How much longer must the American people wait before someone finally creates a savvy political organization that takes on those interconnected tasks?

I thought that someone would be you, Joseph. (And I still have high hopes.)

8. Beware of the “funding high”!

In the Mississippi civil rights movement of the 1960s, we used to tell ourselves to beware of the “freedom high” -- the feeling we’d get living in SNCC’s Freedom Houses and working with courageous peers from all over the country that everything was possible and that the local people wanted all the wonderful things we wanted.

I have noticed a sort of equivalent today, which I call the “funding high.” It descends upon groups and (ahem) leaders of groups that have suddenly been given big bucks by prestigious foundations like Fetzer Institute -- as Reuniting America was for its last major conferences -- and by wealthy individuals from visionary constellations like the Social Venture Network (formerly known as the Dough-nuts), several of whom have been participants at your conferences.

Like the freedom high, the funding high produces the feeling that the idealistic things you most want and your New Rich Friends most want are the same things the American people most want.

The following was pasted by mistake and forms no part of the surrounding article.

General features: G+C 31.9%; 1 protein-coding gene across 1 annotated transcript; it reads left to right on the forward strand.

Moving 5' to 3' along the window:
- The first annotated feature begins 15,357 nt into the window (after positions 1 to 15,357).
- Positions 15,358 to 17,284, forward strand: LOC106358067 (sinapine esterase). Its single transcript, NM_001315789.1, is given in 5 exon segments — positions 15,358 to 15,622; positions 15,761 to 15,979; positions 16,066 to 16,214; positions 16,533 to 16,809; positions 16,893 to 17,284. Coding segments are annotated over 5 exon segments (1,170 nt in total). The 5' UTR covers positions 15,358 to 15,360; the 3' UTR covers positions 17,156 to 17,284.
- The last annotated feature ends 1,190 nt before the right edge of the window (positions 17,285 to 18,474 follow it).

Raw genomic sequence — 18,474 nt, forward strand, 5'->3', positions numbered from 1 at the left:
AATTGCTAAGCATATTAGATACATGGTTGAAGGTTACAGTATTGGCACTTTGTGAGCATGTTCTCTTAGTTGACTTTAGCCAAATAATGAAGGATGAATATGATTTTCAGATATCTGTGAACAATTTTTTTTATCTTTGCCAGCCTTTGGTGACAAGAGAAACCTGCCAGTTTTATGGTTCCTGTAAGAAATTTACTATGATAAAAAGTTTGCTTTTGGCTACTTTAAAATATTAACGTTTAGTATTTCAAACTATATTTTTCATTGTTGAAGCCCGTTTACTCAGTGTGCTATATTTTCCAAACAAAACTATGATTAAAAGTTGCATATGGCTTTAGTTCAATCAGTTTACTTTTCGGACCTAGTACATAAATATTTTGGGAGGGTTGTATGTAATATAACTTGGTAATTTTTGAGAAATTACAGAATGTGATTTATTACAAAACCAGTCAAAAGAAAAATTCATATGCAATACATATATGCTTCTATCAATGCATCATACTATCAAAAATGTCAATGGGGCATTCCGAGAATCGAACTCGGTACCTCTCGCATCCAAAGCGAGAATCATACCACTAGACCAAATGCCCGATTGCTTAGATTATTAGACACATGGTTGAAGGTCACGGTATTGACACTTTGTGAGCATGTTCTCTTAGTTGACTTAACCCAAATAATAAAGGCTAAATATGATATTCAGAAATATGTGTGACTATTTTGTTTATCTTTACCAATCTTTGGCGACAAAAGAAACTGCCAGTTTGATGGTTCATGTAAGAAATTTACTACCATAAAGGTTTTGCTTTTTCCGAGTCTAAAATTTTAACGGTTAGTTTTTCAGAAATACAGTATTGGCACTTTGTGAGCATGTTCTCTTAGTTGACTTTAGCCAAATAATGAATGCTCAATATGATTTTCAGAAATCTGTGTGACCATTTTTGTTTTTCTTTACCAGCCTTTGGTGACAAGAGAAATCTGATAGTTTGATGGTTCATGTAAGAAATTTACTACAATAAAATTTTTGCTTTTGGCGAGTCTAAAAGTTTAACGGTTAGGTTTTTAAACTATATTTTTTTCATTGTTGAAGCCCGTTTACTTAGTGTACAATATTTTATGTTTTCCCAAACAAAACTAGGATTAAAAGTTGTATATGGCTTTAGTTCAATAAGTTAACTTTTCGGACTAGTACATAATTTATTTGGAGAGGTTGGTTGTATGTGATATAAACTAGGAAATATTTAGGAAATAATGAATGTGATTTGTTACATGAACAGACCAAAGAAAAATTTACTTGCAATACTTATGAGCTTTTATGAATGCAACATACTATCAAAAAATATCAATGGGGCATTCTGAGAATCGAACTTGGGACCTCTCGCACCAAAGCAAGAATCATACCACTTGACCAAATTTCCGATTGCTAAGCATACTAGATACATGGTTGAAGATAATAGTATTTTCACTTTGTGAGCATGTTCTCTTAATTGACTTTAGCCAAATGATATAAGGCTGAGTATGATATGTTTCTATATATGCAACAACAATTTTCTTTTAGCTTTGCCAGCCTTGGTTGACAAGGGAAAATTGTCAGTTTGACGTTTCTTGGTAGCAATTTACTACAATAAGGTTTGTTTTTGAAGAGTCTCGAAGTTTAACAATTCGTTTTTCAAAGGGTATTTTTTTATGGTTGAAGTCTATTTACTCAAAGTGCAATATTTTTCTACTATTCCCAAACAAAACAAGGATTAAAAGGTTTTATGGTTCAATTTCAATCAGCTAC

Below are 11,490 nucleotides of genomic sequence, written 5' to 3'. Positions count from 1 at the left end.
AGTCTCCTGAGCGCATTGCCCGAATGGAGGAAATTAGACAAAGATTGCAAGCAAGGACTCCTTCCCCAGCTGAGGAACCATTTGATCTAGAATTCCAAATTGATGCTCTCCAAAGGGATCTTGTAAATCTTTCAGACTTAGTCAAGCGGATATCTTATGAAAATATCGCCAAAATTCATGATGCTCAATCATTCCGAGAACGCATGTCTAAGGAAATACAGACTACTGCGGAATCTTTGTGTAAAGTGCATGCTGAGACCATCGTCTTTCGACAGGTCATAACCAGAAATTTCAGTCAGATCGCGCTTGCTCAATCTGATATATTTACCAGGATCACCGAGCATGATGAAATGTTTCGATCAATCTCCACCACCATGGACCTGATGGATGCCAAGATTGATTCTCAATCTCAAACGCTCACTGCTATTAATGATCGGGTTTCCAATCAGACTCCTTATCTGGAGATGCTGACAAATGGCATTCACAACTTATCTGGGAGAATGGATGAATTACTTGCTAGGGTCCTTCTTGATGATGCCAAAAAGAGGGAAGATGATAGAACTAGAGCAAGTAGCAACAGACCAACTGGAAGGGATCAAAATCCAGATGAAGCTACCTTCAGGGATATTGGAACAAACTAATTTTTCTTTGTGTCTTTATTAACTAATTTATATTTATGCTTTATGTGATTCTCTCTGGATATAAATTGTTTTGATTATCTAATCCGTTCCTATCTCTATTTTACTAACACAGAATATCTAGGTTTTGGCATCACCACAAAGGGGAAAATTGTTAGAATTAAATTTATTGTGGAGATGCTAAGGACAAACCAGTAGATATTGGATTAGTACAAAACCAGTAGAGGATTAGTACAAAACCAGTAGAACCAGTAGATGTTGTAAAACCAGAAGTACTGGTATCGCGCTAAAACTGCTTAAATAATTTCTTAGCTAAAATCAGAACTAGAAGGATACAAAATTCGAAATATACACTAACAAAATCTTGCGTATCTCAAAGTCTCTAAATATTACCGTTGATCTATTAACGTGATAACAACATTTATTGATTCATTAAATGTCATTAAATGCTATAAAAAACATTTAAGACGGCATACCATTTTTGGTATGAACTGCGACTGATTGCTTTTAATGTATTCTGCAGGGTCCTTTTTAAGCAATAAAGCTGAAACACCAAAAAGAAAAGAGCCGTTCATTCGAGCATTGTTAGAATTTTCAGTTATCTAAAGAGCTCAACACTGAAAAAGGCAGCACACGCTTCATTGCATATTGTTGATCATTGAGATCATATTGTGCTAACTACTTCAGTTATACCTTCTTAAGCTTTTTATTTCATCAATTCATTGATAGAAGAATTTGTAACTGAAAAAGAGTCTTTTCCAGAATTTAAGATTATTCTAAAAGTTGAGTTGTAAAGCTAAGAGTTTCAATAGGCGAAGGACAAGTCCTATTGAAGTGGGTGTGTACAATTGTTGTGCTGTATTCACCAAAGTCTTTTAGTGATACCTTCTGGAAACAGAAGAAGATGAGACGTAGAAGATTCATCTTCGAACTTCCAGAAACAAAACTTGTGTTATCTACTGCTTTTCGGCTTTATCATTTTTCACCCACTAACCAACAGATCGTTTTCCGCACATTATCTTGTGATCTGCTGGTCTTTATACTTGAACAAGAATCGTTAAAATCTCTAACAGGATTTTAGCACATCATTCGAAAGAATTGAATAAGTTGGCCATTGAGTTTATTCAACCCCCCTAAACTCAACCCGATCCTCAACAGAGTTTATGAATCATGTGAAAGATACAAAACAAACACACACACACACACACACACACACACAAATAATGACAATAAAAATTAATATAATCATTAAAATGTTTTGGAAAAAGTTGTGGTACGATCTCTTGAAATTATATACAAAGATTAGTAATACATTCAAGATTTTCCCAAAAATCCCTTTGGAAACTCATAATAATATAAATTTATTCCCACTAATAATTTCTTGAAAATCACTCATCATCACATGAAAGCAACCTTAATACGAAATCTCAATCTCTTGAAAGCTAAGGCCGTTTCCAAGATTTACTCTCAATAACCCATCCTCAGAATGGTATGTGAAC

Thus, for example, you may want a much more decentralist democracy, while the American people may simply (even desperately) want their current representative democracy to be renewed. Or you may want to hold a conference condemning The System during the 2008 election year, while the American people may simply (even desperately) want to help people with integrity compete for the hundreds of thousands of electoral offices that will be up that year.

Please think about that.

9. Create clear standards for participation in -- and exclusion from -- Reuniting America!

In Students for a Democratic Society in the 1960s (sorry to throw that decade at you once more!), we laughed at the tired Old Left’s notion that tiny little groups of Trotskyists or Maoists or Progressive Labor supporters or whomever could do our mighty, burgeoning SDS any harm. If you know your history, you know who had the last laugh (see especially Todd Gitlin’s The Sixties, 1987, or Kirkpatrick Sale’s sds, 1973).

That’s why it caused me great concern, Joseph, when one of the seven people you’d invited to speak at the Parc 55 gathering mentioned that her group is affiliated with the Committee for a Unified Independent Party (CUIP), websites HERE and HERE.